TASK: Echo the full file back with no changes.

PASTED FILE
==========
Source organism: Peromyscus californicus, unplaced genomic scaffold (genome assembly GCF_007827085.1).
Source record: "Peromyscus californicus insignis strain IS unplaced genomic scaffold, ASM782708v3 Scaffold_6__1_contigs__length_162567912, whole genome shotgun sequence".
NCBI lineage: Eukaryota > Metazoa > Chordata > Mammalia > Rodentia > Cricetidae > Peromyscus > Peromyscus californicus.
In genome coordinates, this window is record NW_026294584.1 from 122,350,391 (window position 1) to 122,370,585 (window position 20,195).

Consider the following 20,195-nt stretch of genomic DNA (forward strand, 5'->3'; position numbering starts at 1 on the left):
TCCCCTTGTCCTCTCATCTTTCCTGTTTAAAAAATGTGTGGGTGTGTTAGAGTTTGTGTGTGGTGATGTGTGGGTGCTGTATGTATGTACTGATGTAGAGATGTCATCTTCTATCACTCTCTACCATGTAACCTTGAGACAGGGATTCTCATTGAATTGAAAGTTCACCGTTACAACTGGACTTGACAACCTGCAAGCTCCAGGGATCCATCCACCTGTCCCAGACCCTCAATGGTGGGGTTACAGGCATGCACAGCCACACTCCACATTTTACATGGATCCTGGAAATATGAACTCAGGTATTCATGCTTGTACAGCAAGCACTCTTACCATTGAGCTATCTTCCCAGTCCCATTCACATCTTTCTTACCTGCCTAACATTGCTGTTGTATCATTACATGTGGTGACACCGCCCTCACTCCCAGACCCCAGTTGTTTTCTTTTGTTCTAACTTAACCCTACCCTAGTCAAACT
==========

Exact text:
Source organism: Peromyscus californicus, unplaced genomic scaffold (genome assembly GCF_007827085.1).
Source record: "Peromyscus californicus insignis strain IS unplaced genomic scaffold, ASM782708v3 Scaffold_6__1_contigs__length_162567912, whole genome shotgun sequence".
NCBI lineage: Eukaryota > Metazoa > Chordata > Mammalia > Rodentia > Cricetidae > Peromyscus > Peromyscus californicus.
In genome coordinates, this window is record NW_026294584.1 from 122,350,391 (window position 1) to 122,370,585 (window position 20,195).

Consider the following 20,195-nt stretch of genomic DNA (forward strand, 5'->3'; position numbering starts at 1 on the left):
TCCCCTTGTCCTCTCATCTTTCCTGTTTAAAAAATGTGTGGGTGTGTTAGAGTTTGTGTGTGGTGATGTGTGGGTGCTGTATGTATGTACTGATGTAGAGATGTCATCTTCTATCACTCTCTACCATGTAACCTTGAGACAGGGATTCTCATTGAATTGAAAGTTCACCGTTACAACTGGACTTGACAACCTGCAAGCTCCAGGGATCCATCCACCTGTCCCAGACCCTCAATGGTGGGGTTACAGGCATGCACAGCCACACTCCACATTTTACATGGATCCTGGAAATATGAACTCAGGTATTCATGCTTGTACAGCAAGCACTCTTACCATTGAGCTATCTTCCCAGTCCCATTCACATCTTTCTTACCTGCCTAACATTGCTGTTGTATCATTACATGTGGTGACACCGCCCTCACTCCCAGACCCCAGTTGTTTTCTTTTGTTCTAACTTAACCCTACCCTAGTCAAACT